Shortly after the attack on the Bataclan theater in Paris began on Nov. 14, Benjamin Cazenoves found himself in the floor of the concert hall, wounded. He sent a Facebook message that he was hurt bad, and that the terrorists were still killing people.
His friends saw the message and immediately began sending Tweets to let law enforcement and anyone else who would listen know what was happening. Then he described the carnage, the dead people, and that the terrorists were killing people one by one, he posted on Facebook.
Shortly after that, police stormed the concert hall to rescue the people trapped inside. According to a report by CBS News the reports from Cazenoves and others who were trapped were instrumental in convincing the police to attempt the risky rescue instead of trying to negotiate for their surrender.
There is no question that the fact that people were able to communicate during the attack enabled law enforcement to get a better picture of what was going on than they would have had otherwise, and in this case, there are people alive today who would not have been, had the rescue been delayed.
There were other cases. Parisians were offering refuge in their apartments near the site of the attack so that people would have some place to go. Users of social media, including some news media such as the French Newspaper Le Monde, provided video of the attack in progress, and more video showing avenues of escape.
After the attacks were over, Facebook enabled its Safety Check feature which enabled people to confirm that their friends were safe. I used this feature to check on the status of two friends whom I knew to be in Paris during the attacks.
One of them told me that he’d been in the soccer stadium during the attack and had been evacuated later by French police. The other, a former eWEEK editor, had been on a plane that left Paris for home shortly before the attack.
This idea of a safety check has been belittled by many. But the fact is that the transmission of health and welfare messages is a significant factor in both the problems of communications during any kind of natural disaster and a significant drain on the resources of volunteers who might otherwise be assisting others in real danger during an attack.
I know that during my years as a ham radio operator, I’ve spent long nights by my radios, copying the messages as they arrived from some other part of the globe in Morse code, then transcribing them and sending those messages on their way, eventually to find family or friends to let them know where their loved one was and how they were doing.
Social Media Saved Lives, Brought People Closer During Paris Attacks
I remember the pleasure at finding that some of those messages were destined to my area, and of hearing the sounds of joy when I made the phone call to deliver the words of assurance.
Over the years, cell phones have picked up this task and phone companies have done what they could to make it easier. During the terror attacks in France, for example, Verizon eliminated charges for phone calls between the United States and France so that people could communicate with their friends and families.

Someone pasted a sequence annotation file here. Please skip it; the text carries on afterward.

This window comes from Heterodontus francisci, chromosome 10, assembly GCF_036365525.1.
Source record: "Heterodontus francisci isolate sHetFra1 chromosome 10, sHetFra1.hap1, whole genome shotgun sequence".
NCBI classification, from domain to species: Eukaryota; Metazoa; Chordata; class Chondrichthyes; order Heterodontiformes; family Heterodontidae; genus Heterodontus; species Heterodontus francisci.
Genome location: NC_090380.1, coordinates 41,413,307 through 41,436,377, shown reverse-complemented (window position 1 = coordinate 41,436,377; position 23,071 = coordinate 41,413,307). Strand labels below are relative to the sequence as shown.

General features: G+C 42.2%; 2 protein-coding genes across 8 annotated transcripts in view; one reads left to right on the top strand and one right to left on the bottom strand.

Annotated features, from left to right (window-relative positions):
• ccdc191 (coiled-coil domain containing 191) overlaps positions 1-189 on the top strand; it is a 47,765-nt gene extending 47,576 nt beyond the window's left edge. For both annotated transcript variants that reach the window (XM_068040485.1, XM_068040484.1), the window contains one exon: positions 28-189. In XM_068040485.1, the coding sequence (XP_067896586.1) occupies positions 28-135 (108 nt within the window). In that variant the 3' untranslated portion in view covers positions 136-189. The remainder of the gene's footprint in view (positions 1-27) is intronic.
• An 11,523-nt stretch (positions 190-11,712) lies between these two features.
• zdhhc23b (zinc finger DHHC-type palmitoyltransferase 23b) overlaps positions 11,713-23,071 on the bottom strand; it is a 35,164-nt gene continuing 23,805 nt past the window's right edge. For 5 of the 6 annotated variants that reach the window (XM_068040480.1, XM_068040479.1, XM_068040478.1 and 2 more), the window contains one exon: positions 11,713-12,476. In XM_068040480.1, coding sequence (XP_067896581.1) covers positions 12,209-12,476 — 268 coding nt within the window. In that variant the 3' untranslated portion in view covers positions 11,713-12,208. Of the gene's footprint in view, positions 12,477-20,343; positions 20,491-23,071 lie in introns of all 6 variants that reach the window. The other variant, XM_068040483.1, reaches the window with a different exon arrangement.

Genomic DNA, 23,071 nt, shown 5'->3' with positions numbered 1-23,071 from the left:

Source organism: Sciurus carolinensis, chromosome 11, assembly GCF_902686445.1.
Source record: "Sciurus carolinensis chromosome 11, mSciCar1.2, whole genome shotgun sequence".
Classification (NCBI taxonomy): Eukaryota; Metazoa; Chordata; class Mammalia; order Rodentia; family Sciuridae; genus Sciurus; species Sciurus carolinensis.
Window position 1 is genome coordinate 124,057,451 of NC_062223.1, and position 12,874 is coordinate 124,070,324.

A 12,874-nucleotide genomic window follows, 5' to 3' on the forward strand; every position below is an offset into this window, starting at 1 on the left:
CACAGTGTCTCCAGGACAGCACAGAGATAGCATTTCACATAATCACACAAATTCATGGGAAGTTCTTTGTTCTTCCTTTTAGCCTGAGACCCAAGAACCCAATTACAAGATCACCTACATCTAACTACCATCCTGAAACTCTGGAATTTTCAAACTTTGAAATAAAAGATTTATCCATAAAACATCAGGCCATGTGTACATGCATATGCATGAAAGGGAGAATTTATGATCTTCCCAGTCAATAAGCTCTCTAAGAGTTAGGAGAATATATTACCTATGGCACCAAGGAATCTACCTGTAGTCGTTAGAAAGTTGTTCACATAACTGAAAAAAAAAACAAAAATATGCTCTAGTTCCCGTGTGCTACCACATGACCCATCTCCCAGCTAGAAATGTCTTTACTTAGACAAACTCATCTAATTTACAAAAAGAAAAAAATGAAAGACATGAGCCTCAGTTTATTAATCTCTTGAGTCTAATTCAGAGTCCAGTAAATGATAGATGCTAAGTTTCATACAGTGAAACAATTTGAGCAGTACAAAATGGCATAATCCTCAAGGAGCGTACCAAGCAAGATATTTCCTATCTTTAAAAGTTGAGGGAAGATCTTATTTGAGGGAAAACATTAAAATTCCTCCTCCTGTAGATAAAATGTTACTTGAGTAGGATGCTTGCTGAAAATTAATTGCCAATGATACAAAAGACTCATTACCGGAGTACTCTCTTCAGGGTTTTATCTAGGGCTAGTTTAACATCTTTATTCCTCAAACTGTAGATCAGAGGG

This need to get assurance of the safety of family and friends has its negative consequences as well. It’s a major reason why phone circuits are perpetually clogged during disasters of all types-or even just a spell of bad weather.
I’ve written many times in these pages about why it’s important not to depend on the cell phone network for voice calls during even minor emergencies. It’s not uncommon for even something on the scale of a major snowfall to tie up cell networks for a while.
But I’ve also written that Short Message Service (SMS) texts can frequently find a way through the network because of the small bandwidth they require. Even networks that are otherwise inaccessible for voice traffic will often forward a text message.
But how many people know that you can send a text message to Twitter and have it show up? You can just send the message to the phone number 40404, and if you’ve previously set up your phone in Twitter—then your Tweet will go out just as if you’d used a Twitter app. This is a way to get your message out to the world even in times when nothing else works.
Unfortunately, disaster also can also bring out the worst in people—including on social media. During the Paris attacks there were hoaxes, misinformation and innocent transmission of reports that were simply incorrect. Despite some social media details, the city of Paris was not burning.
Social media also yields important, if unexpected, information in times of disasters. Despite the assertions by the intelligence community that the terrorists had somehow found secret ways to communicate, their public social messages are now appearing when someone searches for them, including messages in advance of the attacks that weren’t hidden or even encrypted. They were simply missed.
Fortunately, during the attacks, the right people were monitoring social media and because of that they got the information they needed to take action. This may have been the first time during a terrorist attack that social media played such a role, but now that first responders at all levels know about it, it shouldn’t be the last.